Jeff Stern and Gov. Ralph Northam

PREPARED: Jeff Stern shows Virginia Governor Ralph Northam the supplies collected by VDEM to help in the pandemic.

Hurricanes, tornados, floods, disease outbreaks, and more—Jeff Stern has seen it all.

At age 18, Stern was drawn to protecting the public good, so he became a volunteer firefighter and paramedic in Montgomery County, Maryland.

“What I enjoyed doing as an avocation as a volunteer was directly helping people,” said the Virginia Tech alumnus who holds a Ph.D. in public administration/public affairs from the university’s Center for Public Administration and Policy, housed in the School of Public and International Affairs. “There was that immediate sense of being part of a team, being part of a mission where we are doing something that’s important.”

Stern ultimately turned that passion into a 15-year career as a professional firefighter and paramedic in Arlington, Virginia, and later in Colorado.

As leader of the Virginia Department of Emergency Management (VDEM), Stern was at the forefront of the commonwealth’s response to COVID-19. VDEM is responsible for carrying out preparedness and emergency response functions on behalf of Virginia Gov. Ralph Northam, buying personal protective equipment and managing and distributing the supplies across the commonwealth.

As the pandemic began, a small group, including Stern, his employees, and representatives from 40 state agencies, manned the Virginia Emergency Operations Center, which is located in the basement of the Virginia State Police headquarters. Many more team members worked remotely to support the Virginia Department of Health and local governments.

The days are long, but thanks to a rotating schedule that Stern implemented, employees are not all working at the same time, despite the seven-day-a-week schedule that started in March when Northam declared a State of Emergency.

“That’s why I walk in and people are still smiling,” said Stern, who was in Europe teaching a graduate class for Georgetown University’s emergency and disaster management master’s program when the pandemic hit. “Everybody is sort of in a rhythm and sharing the workload.”

We spoke with Stern, who recently transitioned to a new role as superintendent of FEMA’s Emergency Management Institute, where he educates emergency managers across America, about what it’s like to lead a state through a global pandemic.

Jeff Stern

IN FLIGHT: Jeff Stern toured a disaster scene by helicopter.

Q. You have dealt with about 50 emergencies in Virginia. How is this one different?

Stern: The first difference is the need to distance. We can’t physically be together other than that small staff in the Emergency Operations Center. About 1,000 people are working virtually or out in the field. It’s a very big scale and doing it remotely is a new challenge.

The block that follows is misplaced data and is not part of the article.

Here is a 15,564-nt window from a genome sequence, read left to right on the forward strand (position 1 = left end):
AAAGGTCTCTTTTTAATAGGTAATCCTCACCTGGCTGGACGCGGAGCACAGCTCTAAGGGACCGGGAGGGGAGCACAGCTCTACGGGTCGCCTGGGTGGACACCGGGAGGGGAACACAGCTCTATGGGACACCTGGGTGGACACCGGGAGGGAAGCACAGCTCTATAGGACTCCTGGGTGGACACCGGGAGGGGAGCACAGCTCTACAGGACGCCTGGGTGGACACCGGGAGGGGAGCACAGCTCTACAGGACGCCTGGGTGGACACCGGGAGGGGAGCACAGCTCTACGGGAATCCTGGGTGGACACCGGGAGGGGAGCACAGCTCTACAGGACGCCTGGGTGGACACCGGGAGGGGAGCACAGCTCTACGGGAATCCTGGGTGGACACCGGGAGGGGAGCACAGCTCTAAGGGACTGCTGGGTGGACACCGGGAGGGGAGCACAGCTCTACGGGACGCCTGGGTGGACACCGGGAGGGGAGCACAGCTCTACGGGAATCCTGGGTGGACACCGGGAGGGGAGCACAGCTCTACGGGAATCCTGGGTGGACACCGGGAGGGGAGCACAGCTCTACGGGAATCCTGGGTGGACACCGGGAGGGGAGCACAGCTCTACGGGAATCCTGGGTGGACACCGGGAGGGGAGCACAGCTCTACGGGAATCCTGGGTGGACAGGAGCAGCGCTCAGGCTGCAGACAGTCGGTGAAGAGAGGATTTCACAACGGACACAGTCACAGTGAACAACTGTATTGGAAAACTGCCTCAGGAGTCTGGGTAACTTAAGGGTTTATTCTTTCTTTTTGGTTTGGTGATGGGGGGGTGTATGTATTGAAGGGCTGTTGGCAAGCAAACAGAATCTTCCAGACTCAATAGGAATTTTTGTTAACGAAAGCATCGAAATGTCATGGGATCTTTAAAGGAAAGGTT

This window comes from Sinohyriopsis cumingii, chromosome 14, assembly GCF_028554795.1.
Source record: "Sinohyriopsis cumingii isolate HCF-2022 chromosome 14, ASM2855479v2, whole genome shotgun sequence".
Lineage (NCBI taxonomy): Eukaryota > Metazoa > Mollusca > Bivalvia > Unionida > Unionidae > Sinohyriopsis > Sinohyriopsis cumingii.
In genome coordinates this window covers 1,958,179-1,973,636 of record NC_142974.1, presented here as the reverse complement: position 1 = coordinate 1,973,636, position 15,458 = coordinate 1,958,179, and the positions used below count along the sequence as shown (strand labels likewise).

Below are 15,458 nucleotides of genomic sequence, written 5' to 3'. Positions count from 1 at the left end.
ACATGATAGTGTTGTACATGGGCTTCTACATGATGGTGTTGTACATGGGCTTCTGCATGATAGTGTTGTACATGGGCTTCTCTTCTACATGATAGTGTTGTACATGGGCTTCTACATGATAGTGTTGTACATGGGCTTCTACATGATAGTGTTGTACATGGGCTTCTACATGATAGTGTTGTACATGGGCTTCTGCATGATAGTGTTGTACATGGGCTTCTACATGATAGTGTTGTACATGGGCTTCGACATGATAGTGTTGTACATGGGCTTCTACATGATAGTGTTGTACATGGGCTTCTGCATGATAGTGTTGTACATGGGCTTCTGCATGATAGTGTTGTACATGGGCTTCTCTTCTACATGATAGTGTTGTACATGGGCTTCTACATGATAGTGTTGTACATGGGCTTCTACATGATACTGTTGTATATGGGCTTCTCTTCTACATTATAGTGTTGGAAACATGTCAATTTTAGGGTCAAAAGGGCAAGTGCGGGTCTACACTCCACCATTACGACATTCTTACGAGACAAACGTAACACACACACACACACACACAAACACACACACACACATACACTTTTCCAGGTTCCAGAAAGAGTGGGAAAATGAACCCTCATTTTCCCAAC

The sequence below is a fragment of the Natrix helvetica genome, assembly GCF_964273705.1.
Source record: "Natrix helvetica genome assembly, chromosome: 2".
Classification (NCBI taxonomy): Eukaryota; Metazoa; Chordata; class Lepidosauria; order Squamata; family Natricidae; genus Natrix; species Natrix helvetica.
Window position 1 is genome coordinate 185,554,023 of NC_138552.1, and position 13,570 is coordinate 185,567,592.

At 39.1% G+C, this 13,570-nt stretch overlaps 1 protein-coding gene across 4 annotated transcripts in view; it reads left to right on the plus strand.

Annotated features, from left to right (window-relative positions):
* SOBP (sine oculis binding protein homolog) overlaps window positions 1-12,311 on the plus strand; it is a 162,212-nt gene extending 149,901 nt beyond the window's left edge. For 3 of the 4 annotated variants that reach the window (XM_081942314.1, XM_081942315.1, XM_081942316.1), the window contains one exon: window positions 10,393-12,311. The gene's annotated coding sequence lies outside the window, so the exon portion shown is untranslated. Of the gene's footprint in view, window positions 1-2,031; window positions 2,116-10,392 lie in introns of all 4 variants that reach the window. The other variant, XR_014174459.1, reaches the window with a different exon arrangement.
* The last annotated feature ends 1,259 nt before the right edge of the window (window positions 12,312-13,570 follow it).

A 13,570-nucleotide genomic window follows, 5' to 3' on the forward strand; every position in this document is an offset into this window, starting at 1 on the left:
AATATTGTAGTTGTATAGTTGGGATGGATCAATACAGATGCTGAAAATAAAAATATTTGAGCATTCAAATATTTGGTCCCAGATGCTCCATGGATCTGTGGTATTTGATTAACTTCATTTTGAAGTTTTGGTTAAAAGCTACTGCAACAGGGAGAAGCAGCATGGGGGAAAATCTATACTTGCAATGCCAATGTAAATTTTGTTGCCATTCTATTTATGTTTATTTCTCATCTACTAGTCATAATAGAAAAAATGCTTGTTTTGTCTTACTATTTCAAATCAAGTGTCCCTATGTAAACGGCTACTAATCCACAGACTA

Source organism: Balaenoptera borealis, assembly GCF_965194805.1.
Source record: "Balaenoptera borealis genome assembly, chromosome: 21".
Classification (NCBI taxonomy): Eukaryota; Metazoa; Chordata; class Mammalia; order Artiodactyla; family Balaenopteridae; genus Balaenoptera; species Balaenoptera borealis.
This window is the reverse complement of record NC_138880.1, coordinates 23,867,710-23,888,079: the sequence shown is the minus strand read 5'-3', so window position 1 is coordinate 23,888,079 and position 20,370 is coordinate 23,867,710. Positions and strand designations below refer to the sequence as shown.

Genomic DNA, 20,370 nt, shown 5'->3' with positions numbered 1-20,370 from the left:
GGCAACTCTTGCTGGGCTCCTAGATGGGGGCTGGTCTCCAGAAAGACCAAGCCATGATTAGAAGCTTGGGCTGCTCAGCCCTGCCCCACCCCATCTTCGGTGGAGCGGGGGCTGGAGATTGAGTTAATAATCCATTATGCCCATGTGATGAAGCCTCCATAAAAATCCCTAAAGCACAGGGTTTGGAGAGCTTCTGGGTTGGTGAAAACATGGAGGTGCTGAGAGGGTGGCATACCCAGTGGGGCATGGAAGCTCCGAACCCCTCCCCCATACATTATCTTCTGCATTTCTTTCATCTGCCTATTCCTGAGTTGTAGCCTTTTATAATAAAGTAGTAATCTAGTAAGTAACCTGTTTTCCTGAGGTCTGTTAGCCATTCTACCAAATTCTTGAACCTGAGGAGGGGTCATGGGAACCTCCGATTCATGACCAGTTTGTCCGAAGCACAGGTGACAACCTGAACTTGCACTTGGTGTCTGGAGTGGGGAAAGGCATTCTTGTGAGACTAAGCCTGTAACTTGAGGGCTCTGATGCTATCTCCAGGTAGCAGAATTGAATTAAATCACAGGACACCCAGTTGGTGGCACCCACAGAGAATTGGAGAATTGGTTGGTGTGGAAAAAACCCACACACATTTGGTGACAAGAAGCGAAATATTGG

Another major difference is that normally when there is an event, you can quickly build out an estimated timeline of how long it will last, an arc of the event from preparation to response to recovery. We can define the aftermath of that, whether it be days or weeks or months, but there are defined milestones as we move from one phase to another. With this, there is not an easily designed end stage, because there is the uncertainty of the disease.

The third difference involves our engagement with the private sector. We have over 1,000 private companies that have offered to assist in some way.

Q. What has been the hardest decision during the pandemic?

Stern: At the governor’s level, I think the hardest decision was to shut down the economy.

Additionally, virtualizing the EOC structure early on was a critical choice. In those first couple of months, we had to be transparent with local governments about our limitations. We couldn’t necessarily come to their aid with equipment the way we normally would in a hurricane or tornado. Supplies were limited. Orders for things like PPE [personal protective equipment] were being processed, but it took three to six weeks to get them to our warehouse. We have been fortunate that nobody has run out.

Our logistics team did an amazing job building a warehouse hub and distribution system in partnership with the Virginia National Guard and Estes Express, a Virginia trucking and logistics company. I am very proud of them. And our purchasing team managed hundreds of millions of dollars in contracts.

Q. How do you and your staff remain calm during emergencies?

Stern: How we personally manage ourselves is something that comes with training, it comes with education and it comes with experience. With a disaster nothing is ever perfect, you try to take the same advice you give to the employees. On day one, I said, “This will go on for months. You need to take care of yourselves and your families.”

Q. How can Virginians stay positive right now?

Stern: The most important thing is to have hope and believe that this, too, will end. Other generations have gone through crises that have lasted for months and years.

Also, understand that it’s okay to have mixed feelings and fears. There are a lot of resources in the communities. Even folks who think they are psychologically resilient should reach out. We will get through together. The meaning of ‘commonwealth’ is so paramount right now. JKB